Look, we ALL want to think we’re special, and that we “know” more than the next guy, but you don’t have to sacrifice your reason to do so, you SHOULDN’T have to do so yet here you are doing it.

SauerKraut537 on March 9, 2013 at 11:11 AM

This is amusing.

workingclass artist on March 9, 2013 at 11:25 AM

SauerKraut537

It is interesting that you brought up the subject of the Shroud of Turin. No one knows why or especially how the image on the shroud was created.

wukong on March 9, 2013 at 11:26 AM

It’s most likely that Socrates actually existed….. Too many sources mention his existence. It was not only Plato who wrote about him, but also Xenophon, Aeschines etc., and the Socratic dialogue became a literary genre. Aristotle refers to him quite often as a real figure.

But aristotle was not a contemporary of Socrates. He was a student of Plato. And how do we know that all those mentions of Socrates weren’t due to come cult-like ferver? Hell, the earliest found manuscripts of Plato’s dialogues may or may not have been written by Plato! There’s no way to know for sure.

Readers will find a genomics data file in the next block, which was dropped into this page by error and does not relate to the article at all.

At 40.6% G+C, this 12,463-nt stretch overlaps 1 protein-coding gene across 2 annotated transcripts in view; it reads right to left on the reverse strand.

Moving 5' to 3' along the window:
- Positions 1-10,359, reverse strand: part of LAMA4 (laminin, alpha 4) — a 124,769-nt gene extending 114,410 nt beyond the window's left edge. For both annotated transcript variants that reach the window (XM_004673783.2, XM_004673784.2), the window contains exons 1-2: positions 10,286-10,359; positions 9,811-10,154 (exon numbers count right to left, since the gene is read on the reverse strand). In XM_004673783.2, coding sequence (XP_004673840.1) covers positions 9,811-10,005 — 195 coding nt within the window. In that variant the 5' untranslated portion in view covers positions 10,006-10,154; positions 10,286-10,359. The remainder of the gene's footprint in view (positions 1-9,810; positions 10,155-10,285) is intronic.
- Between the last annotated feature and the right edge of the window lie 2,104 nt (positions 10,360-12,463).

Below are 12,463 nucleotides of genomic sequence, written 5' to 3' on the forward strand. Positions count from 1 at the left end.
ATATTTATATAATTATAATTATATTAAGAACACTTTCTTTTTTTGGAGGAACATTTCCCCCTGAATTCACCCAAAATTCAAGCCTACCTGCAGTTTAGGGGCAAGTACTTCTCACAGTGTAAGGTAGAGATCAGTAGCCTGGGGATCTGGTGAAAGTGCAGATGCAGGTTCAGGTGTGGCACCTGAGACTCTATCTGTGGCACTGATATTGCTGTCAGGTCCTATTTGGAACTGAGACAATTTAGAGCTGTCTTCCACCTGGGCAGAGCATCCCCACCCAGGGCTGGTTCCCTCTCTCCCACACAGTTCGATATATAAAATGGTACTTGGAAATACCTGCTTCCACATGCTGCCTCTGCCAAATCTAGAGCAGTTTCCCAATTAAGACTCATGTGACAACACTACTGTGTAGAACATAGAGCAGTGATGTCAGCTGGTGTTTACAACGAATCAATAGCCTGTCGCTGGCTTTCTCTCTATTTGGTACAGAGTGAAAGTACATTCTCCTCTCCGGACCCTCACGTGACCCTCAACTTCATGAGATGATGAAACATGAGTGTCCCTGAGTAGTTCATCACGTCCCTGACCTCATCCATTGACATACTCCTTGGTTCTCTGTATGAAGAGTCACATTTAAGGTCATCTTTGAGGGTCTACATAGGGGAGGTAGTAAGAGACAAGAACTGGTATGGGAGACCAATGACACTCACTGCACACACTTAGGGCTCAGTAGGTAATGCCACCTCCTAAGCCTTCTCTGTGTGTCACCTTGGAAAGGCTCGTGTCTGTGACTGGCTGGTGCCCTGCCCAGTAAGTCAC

I cannot think of any scholar who has seriously argued in the last couple of centuries that Socrates did not exist. (I don’t deny that there may have been some crank somewhere who did; but I would be inclined to doubt that anyone who regarded that as plausible could properly be regarded as reasonable.)

Nor can I think of any scholar who has ever seriously argued that Jesus didn’t exist. Your double standard here is stunning.

Ceasar’s existence is not in doubt. Too many civilizations wrote about him to ever doubt that he existed… It is likely, with Ceasar being a learned man in his day, that he did in fact keep records and journals where he wrote his thoughts down. I have no doubt of this. It may be that he embellished facts in HIS writing of it, but I don’t doubt he kept journals of his life.

SauerKraut537 on March 9, 2013 at 11:24 AM

I didn’t ask you about Caesar’s existence, genius. I asked you if you believed the journal manuscripts, written hundreds of years after his death, were historical in nature. Did they describe things that actually happened? A simple yes or no would do.